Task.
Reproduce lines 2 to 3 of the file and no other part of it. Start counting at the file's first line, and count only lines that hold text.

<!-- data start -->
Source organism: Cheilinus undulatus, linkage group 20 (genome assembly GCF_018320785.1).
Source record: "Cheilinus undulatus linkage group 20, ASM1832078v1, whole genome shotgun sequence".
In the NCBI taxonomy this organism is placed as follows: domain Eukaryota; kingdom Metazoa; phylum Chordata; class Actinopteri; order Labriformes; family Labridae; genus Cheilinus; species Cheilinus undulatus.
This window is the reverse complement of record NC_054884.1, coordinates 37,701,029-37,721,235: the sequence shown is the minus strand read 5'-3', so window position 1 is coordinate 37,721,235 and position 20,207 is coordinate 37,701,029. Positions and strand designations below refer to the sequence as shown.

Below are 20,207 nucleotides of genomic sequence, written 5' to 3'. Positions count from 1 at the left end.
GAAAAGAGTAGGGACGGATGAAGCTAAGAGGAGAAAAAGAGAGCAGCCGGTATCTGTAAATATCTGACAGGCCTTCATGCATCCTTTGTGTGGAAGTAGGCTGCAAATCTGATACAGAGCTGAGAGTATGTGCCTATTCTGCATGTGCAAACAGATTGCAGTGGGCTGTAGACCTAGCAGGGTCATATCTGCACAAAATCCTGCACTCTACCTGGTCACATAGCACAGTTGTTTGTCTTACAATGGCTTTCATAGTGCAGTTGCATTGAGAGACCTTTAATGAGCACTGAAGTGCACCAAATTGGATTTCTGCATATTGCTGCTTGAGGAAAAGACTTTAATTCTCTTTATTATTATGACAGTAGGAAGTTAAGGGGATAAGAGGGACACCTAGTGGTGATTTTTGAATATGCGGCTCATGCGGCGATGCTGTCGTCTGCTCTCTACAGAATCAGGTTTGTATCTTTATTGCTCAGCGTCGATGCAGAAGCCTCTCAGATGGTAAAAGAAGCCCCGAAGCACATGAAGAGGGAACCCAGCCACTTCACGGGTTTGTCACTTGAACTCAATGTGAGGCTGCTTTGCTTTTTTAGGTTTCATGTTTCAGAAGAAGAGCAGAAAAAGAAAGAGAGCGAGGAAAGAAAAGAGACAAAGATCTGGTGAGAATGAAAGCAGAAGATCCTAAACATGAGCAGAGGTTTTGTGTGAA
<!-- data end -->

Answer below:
Source record: "Cheilinus undulatus linkage group 20, ASM1832078v1, whole genome shotgun sequence".
In the NCBI taxonomy this organism is placed as follows: domain Eukaryota; kingdom Metazoa; phylum Chordata; class Actinopteri; order Labriformes; family Labridae; genus Cheilinus; species Cheilinus undulatus.